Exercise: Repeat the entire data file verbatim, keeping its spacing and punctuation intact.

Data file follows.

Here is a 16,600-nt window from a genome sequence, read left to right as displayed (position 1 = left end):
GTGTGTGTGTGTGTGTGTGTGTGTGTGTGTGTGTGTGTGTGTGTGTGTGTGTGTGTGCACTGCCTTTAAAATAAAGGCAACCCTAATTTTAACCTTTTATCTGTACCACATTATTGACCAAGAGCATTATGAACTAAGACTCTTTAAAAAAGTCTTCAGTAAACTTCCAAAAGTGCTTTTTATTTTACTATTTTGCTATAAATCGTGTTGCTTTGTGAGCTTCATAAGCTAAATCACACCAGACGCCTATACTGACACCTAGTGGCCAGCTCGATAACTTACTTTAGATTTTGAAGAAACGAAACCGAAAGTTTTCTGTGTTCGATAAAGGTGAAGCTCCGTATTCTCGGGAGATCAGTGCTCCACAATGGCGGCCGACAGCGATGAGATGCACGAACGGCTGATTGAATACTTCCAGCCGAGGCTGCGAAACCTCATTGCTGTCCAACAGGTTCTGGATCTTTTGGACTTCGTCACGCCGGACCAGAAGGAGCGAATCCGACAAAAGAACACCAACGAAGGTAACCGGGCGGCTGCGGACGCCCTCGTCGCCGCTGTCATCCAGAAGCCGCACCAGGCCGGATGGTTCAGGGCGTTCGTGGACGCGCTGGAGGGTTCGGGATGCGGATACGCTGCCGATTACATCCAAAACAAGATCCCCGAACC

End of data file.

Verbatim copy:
Here is a 16,600-nt window from a genome sequence, read left to right as displayed (position 1 = left end):
GTGTGTGTGTGTGTGTGTGTGTGTGTGTGTGTGTGTGTGTGTGTGTGTGTGTGTGTGCACTGCCTTTAAAATAAAGGCAACCCTAATTTTAACCTTTTATCTGTACCACATTATTGACCAAGAGCATTATGAACTAAGACTCTTTAAAAAAGTCTTCAGTAAACTTCCAAAAGTGCTTTTTATTTTACTATTTTGCTATAAATCGTGTTGCTTTGTGAGCTTCATAAGCTAAATCACACCAGACGCCTATACTGACACCTAGTGGCCAGCTCGATAACTTACTTTAGATTTTGAAGAAACGAAACCGAAAGTTTTCTGTGTTCGATAAAGGTGAAGCTCCGTATTCTCGGGAGATCAGTGCTCCACAATGGCGGCCGACAGCGATGAGATGCACGAACGGCTGATTGAATACTTCCAGCCGAGGCTGCGAAACCTCATTGCTGTCCAACAGGTTCTGGATCTTTTGGACTTCGTCACGCCGGACCAGAAGGAGCGAATCCGACAAAAGAACACCAACGAAGGTAACCGGGCGGCTGCGGACGCCCTCGTCGCCGCTGTCATCCAGAAGCCGCACCAGGCCGGATGGTTCAGGGCGTTCGTGGACGCGCTGGAGGGTTCGGGATGCGGATACGCTGCCGATTACATCCAAAACAAGATCCCCGAACC